Memoirists know that writing a memoir can be fraught with all kinds of doubts and silencing, from “I’m not that great a writer” to “what will the family say?” We worry about how much to put in, whether to frame scenes with dialogue or not, or if we should name the people we grew up with. We worry about these things whether they are legal issues or not. We worry about them even if we are starting a first draft that no one else will see but our writer buddies or coach. Let’s face it—we worry!Read More →

Facing the Truth as You Write Your Memoir
In my coaching, writers tell me they are afraid the past will come rushing out without permission–and soon find out that what they intend to write is not always what emerges. Sometimes our writing takes us past the barred gates unwelcome memories come rushing out. How can we cope with new knowledge? How can we face our truths, no matter how unwanted?

I didn’t want to know what that small voice murmuring in my left ear had to tell me. I’d noticed it for several months, the sense there was something dark waiting that I needed to discover about me…Read More →

    Linda Joy Myers and Beth Kephart–in conversation about Truth, Life, Memoir, Remembering–and the magic of capturing a moment. This week at our National Association of Memoir Writers member teleseminar, Beth Kephart and I will continue a conversation in public that we have been having in bits and pieces through emails, phone conversations, and a five minute in-person meeting last week at Book Passage. It’s interesting how the Internet creates the opportunity to “meet” new people that we might not know—thanks to networking, Twitter, and our love of things we hold in common. Beth and I hold in common the allure, and challenge, ofRead More →

  When we talk about “essential Truth” what do we mean as memoirists? How much room do we have to create scenes, dialogue, and “characters” from the flotsam of memories? What are the “rules” of memoir anyway? Memoirists are always on the firing line it seems, in danger of being accused of making things up or “fictionalizing,” and there is a whole history that many of you have heard about that make memoirists leery of even writing their memoir.  There’s the whole James Frey and Oprah controversy, and several cases of false memoirs that hit the public hard. Everyone needs to understand that when peopleRead More →

  Not every memoir writer worries about being on the outs with their family when they write a memoir, but it is something I hear countless writers discussing, and it often casts a shadow on their forward progress. They worry about how much to reveal, and how stories that perhaps are new to family—whether they’re secrets or private stories, or inner worlds that were never shared before—will affect family and friends. In the process of writing a memoir, new insights, memories, and details are revealed that might be unknown to other people—but they also might be issues that the writer wasn’t aware of which becomeRead More →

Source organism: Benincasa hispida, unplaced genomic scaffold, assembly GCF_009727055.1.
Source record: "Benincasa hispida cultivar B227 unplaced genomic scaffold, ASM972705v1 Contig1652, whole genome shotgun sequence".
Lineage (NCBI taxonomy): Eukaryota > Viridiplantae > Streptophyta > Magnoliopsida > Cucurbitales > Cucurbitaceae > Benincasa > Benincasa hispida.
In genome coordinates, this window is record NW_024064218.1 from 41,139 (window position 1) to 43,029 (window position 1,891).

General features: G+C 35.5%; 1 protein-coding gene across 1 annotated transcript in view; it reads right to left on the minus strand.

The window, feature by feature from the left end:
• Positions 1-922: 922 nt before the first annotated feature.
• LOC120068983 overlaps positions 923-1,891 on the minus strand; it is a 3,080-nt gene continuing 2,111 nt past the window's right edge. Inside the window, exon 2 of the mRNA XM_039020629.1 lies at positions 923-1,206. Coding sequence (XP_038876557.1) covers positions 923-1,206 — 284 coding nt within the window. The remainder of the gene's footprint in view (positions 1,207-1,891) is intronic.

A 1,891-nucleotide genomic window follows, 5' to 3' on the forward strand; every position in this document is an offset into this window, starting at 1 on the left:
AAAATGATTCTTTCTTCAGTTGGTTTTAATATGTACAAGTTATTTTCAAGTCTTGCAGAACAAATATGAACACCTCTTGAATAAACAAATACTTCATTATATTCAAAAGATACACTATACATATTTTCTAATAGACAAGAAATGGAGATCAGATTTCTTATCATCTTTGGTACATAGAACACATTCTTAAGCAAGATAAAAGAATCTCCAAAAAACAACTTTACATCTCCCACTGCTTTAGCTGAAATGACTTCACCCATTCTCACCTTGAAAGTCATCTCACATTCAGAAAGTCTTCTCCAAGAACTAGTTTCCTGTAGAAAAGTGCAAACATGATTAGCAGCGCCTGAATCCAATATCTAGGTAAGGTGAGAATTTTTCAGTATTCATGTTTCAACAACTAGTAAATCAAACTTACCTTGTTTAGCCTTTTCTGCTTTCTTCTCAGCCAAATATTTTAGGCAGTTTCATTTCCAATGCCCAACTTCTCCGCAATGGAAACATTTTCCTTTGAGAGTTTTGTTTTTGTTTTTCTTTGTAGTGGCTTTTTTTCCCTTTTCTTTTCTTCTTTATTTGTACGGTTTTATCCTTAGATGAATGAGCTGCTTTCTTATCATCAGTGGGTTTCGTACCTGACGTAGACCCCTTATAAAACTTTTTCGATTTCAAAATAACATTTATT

At the NAMW Telesummit Friday starting at 10 AM PDT, I get to talk with several fantastic authors and teachers. Their books have shaped my thinking toward more creative choices, and pushed me toward using language to carve out even deeper truths. The experts I get to hang out with are Jennifer Lauck, author of Blackbird and three other amazing and deep memoirs, including her last book Found. Dinty W. Moore’s collection of memoir essays Between Panic and Desire show us how we can weave small pieces into a memoir, while Robin Hemley’s Nola is another kind of weaving that examines the nature of memoryRead More →

  Memoir writing is really hot news day today on the internet, which makes me very happy! Writing well is a journey, and we need our mentors, guides, and wise wizards to guide us.  Every day there is something new to learn, and wisdom bits from writers that spur us on our way. Today in “Pubmission,” a blog on the writing life and publishing innovations, Dinty Moore, one of our guests at the National Association of Memoir Writers free all day conference, talks about the journey to become a writer and how publishing on the internet has changed the writer’s focus. He is the editor-in-chiefRead More →

  I’m so excited today! On October 21, I’m going to be hosting the Free Memoir Writing Telesummit over at The National Association of Memoir Writers. What an opportunity—to talk with these writers, teachers, authors, and bloggers who make such a difference in the creative nonfiction and literary world. You need to be there! Go right over the National Association of Memoir Writers right now and SIGN UP. You will really enjoy being on the call live, but if you sign up, you also receive the downloadable audio as a resource to keep for yourself. Take a look at this list: Dinty Moore, Robin Hemley, JenniferRead More →

Okay, the challenge is on, though somewhat tongue in cheek. Ben Yagoda, author of The History ofMemoir, has created a way to measure the “truthiness” in published memoirs. He’s interviewed about his “truth” chart in the Christian Science Monitor.  You remember—“truthiness” was the term coined back during theJames Frey fray with Oprah about truth and lie in his memoir A Million Little Pieces. You remember, the dressing down on Oprah’s couch. Many memoirists put the virtual tail between their legs and got quite nervous about writing memoir. “How much do I have to fact check? Sure, I make up some of the dialogue as bestRead More →